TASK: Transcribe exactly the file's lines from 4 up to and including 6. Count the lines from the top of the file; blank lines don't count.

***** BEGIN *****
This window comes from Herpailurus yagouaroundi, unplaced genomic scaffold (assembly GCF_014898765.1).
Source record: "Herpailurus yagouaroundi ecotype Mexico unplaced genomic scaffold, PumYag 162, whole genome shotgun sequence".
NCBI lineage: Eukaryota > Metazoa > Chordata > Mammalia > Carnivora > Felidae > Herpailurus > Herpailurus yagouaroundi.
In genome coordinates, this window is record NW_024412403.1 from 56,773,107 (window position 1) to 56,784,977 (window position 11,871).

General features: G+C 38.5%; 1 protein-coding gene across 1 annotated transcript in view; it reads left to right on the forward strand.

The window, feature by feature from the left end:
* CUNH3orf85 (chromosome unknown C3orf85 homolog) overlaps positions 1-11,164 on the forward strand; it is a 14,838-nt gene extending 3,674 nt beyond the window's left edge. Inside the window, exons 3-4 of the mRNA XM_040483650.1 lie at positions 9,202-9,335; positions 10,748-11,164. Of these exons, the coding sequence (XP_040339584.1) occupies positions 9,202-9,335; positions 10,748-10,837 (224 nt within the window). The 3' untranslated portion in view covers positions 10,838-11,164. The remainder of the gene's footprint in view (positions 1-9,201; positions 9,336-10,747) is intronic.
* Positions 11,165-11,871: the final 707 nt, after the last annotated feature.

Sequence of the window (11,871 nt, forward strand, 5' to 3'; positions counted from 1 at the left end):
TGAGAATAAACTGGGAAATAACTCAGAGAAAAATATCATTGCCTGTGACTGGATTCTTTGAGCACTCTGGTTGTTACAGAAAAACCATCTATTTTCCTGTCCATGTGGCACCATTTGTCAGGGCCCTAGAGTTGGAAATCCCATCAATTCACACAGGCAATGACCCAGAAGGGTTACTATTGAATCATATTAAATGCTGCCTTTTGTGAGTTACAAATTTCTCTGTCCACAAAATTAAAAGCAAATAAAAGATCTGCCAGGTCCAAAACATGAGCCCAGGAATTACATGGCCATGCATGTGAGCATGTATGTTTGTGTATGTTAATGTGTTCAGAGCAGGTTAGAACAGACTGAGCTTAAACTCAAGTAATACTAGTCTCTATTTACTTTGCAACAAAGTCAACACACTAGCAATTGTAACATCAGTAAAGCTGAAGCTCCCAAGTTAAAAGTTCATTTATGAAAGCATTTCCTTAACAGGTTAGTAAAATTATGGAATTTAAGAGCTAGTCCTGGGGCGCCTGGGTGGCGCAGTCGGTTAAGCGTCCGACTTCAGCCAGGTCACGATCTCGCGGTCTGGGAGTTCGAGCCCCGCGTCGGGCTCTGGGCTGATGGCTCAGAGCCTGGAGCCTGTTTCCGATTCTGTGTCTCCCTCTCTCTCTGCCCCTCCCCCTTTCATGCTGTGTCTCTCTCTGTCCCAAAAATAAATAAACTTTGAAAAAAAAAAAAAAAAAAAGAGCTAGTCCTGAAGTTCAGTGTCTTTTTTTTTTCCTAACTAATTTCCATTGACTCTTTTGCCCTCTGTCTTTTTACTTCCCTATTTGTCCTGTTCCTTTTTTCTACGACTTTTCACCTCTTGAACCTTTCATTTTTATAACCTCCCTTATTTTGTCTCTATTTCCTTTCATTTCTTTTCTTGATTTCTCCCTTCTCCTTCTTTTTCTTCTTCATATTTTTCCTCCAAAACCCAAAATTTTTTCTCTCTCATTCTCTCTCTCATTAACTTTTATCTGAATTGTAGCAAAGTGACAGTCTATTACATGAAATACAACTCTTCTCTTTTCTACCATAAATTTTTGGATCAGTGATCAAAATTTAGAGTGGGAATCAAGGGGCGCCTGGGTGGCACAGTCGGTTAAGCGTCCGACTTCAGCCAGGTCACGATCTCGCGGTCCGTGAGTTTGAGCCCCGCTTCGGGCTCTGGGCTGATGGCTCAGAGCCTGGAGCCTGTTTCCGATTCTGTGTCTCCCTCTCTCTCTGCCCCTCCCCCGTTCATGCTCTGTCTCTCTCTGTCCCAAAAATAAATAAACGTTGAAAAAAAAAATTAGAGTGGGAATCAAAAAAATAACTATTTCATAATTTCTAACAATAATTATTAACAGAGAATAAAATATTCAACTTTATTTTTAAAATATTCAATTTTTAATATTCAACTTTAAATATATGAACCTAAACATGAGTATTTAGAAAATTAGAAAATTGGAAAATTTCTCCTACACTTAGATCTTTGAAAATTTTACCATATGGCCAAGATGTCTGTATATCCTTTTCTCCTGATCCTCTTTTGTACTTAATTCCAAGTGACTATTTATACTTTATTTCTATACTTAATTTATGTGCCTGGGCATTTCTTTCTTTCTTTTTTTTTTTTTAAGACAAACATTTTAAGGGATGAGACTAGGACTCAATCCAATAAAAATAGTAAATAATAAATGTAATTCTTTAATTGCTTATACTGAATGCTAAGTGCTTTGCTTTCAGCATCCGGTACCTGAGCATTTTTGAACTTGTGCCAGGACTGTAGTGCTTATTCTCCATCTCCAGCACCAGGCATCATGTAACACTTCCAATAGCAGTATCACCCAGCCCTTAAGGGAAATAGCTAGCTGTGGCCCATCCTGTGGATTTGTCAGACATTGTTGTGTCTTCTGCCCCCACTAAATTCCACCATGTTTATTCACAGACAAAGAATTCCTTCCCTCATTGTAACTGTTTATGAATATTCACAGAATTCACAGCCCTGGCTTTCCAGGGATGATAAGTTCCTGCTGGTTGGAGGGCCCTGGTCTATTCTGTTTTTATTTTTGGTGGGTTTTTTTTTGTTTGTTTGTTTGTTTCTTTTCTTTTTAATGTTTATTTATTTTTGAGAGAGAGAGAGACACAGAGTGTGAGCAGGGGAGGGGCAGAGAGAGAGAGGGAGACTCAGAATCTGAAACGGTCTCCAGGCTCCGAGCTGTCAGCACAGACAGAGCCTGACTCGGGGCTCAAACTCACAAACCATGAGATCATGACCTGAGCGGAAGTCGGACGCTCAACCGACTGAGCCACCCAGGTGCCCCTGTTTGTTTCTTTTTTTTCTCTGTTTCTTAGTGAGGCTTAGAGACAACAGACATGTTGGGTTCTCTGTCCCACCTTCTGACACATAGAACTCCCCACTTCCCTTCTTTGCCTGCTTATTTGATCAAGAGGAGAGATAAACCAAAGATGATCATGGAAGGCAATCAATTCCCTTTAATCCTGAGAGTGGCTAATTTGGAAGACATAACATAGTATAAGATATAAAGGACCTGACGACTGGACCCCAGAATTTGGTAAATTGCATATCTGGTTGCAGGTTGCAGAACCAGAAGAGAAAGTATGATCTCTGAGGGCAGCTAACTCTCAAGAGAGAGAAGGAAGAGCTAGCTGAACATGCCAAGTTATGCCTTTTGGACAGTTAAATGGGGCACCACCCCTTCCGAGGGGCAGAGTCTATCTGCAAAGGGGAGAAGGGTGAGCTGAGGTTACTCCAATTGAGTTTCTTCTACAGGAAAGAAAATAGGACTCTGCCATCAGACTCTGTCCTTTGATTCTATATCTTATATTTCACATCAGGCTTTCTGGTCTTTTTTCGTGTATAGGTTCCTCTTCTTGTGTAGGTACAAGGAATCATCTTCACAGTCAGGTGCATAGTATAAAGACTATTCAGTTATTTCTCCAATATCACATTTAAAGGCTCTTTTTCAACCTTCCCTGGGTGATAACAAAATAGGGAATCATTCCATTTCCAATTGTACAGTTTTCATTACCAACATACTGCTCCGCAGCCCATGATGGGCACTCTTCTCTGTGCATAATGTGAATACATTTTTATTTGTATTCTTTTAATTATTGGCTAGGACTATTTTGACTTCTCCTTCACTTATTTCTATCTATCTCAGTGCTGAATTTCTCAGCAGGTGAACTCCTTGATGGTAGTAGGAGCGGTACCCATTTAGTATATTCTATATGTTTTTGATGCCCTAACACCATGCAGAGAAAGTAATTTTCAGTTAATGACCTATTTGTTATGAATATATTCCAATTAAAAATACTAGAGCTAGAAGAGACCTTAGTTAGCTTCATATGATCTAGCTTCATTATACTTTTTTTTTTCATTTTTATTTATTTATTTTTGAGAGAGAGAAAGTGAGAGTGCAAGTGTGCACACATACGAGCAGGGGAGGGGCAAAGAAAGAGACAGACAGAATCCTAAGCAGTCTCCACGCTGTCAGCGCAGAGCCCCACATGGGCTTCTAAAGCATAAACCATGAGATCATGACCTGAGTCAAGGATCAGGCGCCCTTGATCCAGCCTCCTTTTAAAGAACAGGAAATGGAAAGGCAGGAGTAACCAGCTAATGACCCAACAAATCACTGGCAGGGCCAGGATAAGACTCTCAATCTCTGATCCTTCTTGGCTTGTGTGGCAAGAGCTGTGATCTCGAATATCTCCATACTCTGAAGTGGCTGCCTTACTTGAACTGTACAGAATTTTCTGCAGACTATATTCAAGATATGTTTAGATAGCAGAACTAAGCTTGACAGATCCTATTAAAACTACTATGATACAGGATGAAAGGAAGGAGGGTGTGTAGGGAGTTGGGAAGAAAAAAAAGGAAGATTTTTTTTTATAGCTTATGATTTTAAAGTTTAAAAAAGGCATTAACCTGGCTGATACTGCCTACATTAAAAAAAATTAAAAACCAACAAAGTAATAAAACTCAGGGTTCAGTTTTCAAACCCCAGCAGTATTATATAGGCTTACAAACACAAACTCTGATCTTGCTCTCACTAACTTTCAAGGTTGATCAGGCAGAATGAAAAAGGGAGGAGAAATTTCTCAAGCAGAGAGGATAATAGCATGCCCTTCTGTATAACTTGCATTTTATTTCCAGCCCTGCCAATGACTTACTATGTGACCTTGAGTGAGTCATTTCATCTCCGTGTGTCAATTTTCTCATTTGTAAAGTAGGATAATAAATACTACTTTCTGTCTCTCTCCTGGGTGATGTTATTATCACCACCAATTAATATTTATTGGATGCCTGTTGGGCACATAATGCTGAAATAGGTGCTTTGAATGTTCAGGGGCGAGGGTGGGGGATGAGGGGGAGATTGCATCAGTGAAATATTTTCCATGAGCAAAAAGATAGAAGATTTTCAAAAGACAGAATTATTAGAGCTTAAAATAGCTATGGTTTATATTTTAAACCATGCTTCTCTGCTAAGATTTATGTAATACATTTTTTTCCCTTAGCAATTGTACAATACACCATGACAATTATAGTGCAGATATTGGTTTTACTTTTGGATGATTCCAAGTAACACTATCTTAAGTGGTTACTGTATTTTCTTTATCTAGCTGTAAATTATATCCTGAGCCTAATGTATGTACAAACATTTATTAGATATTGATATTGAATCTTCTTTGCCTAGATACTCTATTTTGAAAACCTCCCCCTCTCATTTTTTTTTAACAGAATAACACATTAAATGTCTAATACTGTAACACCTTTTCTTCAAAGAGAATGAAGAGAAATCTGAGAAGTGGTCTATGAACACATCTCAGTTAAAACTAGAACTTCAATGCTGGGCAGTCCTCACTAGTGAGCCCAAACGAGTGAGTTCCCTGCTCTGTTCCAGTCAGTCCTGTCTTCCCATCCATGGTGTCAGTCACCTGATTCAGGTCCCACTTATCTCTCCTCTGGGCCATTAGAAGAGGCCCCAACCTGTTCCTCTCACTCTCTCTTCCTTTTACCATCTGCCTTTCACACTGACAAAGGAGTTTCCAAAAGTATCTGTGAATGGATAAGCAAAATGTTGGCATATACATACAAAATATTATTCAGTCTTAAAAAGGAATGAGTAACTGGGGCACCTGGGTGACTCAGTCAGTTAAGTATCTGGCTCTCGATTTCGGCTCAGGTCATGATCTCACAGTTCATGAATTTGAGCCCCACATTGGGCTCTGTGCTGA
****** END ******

In genome coordinates, this window is record NW_024412403.1 from 56,773,107 (window position 1) to 56,784,977 (window position 11,871).

General features: G+C 38.5%; 1 protein-coding gene across 1 annotated transcript in view; it reads left to right on the forward strand.

The window, feature by feature from the left end: